A week ago Friday night, Rebecca, my 17 year old daughter, arrived back in the States after nearly two weeks in France. She had various stories to tell about the beauty of the country, but what struck me the most was what she had to say about how “chill” she found the French to be. According to Rebecca, the French don’t simply view their leisure time as a way to recharge their batteries. They place a lot of care on preparing the proper meal and then relishing that meal, together with the conversation that goes with. But the difference between the two cultures isn’t just about mealtime. “They spend more time on EVERYTHING” than we do in America, she said. Everything, that is, except for work. We seem to be obsessed with that facet of life, reasoning that it and it alone defines who we are. Stated differently, work is what we Americans take seriously, whereas the French apparently place equal, if not greater, value on what people do with their time when they are completely free to choose how to spend it.
I sighed upon hearing that description of the two cultures because it didn’t speak well for my own. Thinking back to college economics classes, I was reminded about how rational economic actors value leisure time significantly. When American economists and statesmen talk about the health of our economy, however, they seem thoroughly unconcerned with the extent of our opportunities to enjoy our leisure. We Americans talk about our hallowed GNP or GDP in terms of “goods and services” produced, but somehow, leisure time doesn’t factor into our analysis. Thus, for example, an associate at a law firm who pulls in $250,000 per year is considered to be “doing well,” even if she has to consistently toil for 65+ hours per week in order to make that money. While that’s surely better than making 250,000 cents a year, all else equal, I wouldn’t exactly call that doing well. The law just isn’t THAT much fun.
Rebecca’s point was reinforced after she returned to school and was required to stay until 10:00-10:30 every evening rehearsing for the school musical. In America, that’s no problem – you still have plenty of time to study after you get home and before school starts at 7:25 the next morning. Sleep is considered a luxury good for high powered American high school students, which only makes sense when you think about it. If we don’t have any standardized test for it, and people don’t compete in it, it doesn’t factor into the “economics” of what we expect from our children. Some call that the American way. I just view it as a manifestation of flunking economics.
If I am correct that talented Americans are encouraged to work to the point where they sacrifice their mental or physical health, what can we do to change that dynamic? A lot of things come to mind, but I’d like to concentrate on a single suggestion.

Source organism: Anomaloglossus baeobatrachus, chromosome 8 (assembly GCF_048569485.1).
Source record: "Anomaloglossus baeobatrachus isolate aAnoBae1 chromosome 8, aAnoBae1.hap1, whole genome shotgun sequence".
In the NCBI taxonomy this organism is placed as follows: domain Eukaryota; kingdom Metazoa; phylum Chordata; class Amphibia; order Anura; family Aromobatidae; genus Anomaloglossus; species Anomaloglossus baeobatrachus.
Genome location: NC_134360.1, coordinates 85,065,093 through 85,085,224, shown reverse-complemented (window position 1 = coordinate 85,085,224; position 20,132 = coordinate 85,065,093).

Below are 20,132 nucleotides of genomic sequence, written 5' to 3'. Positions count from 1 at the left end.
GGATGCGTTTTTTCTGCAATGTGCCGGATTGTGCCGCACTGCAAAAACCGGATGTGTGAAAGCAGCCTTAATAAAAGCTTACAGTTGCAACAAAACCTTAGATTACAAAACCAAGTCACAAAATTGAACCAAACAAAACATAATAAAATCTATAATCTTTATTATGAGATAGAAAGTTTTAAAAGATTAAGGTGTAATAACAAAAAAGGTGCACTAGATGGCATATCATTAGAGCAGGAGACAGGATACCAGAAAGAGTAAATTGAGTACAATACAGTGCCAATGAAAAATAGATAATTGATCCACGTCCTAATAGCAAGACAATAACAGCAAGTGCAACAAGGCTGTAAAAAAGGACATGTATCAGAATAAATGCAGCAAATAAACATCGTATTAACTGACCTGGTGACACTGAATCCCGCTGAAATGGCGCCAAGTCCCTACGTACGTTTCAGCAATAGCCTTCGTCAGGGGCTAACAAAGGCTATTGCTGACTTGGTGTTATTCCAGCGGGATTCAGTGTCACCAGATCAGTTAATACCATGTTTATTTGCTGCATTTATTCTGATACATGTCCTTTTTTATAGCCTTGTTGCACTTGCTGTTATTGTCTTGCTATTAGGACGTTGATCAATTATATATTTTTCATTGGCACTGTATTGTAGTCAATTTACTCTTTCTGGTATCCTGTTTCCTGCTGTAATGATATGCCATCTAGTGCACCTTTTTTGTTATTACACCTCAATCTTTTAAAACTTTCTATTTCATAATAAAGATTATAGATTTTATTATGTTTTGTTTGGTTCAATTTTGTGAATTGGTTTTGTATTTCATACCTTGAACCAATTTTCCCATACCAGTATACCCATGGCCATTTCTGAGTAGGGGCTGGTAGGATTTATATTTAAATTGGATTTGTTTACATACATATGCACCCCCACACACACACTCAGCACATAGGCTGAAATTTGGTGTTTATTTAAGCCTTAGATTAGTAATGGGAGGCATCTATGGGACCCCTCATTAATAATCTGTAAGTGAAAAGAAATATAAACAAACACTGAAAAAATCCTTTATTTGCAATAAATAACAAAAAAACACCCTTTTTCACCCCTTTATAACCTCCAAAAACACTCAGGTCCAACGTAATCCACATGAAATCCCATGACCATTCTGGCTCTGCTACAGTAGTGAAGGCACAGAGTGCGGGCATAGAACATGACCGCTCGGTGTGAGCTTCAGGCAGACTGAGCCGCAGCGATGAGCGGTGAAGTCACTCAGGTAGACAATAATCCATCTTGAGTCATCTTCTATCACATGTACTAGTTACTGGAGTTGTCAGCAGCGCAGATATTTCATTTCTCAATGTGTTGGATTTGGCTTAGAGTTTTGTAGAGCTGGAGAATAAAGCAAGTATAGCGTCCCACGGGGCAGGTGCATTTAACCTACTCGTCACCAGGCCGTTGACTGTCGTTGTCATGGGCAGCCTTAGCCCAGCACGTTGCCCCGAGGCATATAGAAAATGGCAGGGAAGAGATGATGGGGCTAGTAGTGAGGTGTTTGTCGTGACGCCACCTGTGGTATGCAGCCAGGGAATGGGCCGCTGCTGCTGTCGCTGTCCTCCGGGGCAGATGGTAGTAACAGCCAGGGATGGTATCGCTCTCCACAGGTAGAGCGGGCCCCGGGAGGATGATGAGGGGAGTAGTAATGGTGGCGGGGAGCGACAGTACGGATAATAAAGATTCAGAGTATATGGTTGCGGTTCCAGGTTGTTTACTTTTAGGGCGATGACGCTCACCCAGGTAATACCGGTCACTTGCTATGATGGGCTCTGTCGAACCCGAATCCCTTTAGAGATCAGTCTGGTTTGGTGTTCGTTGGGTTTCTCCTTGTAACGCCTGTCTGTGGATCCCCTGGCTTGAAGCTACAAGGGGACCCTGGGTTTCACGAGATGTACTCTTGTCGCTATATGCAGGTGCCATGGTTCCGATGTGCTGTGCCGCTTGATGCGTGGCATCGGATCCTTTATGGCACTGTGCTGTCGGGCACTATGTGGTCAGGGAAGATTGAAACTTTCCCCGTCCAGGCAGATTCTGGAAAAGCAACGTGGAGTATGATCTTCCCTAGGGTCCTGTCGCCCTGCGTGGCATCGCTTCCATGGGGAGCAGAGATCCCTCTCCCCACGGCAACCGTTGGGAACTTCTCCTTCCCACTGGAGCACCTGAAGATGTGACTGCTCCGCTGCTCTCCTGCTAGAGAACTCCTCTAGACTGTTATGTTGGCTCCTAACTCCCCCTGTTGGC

One of America’s favorite leisure activities, which totally makes sense given how much we need to unwind after all of our hard work, is watching football. Given that the NFL draft is one week away, it makes sense that the gridiron would be on a lot of people’s mind these days. And one suggestion that I hear is getting increased traction is to expand the season from 16 to 18 games and reduce the pre-season from 4 to 2.
That sounds like it’s a fan-friendly suggestion, doesn’t it? Who wants to watch pre-season football? It’s more fun to watch a game that counts. For that same reason, the suggestion also seems to make sense from what people typically call an “economic” point of view – it would be easier to pack the seats, and increase TV ratings, for that 17th or 18th regular season game than for that 3rd or 4th pre-season game.
But here’s my suggestion. Let’s take into account that the top football players are destroying their physical health, not to mention reducing their cerebral activity, by playing 16 games a year in addition to the playoffs and their spot-duty during the pre-season. Do we really want to make the season even more onerous on their bodies (and brains) than it already is? Why not combine (a) eliminating the 3rd and 4th pre-season games and adding a 17th and 18th game to the regular season, with (b) precluding any individual player from suiting up for more than 16 regular season games. That way, you sell the most tickets possible but you do so in a way that’s gentle on the health of the players – both by eliminating the total number of games and by giving their bodies a chance to rest more during the season. As a side benefit, you also introduce a whole additional layer of strategy to the game, as coaches figure out when exactly to rest each player.
To me, it’s a win-win idea. And there are surely a million other things that can be eliminated, once we start broadening our notion of “economic” goods. What applies to football applies to the environment, workplace safety … you name it.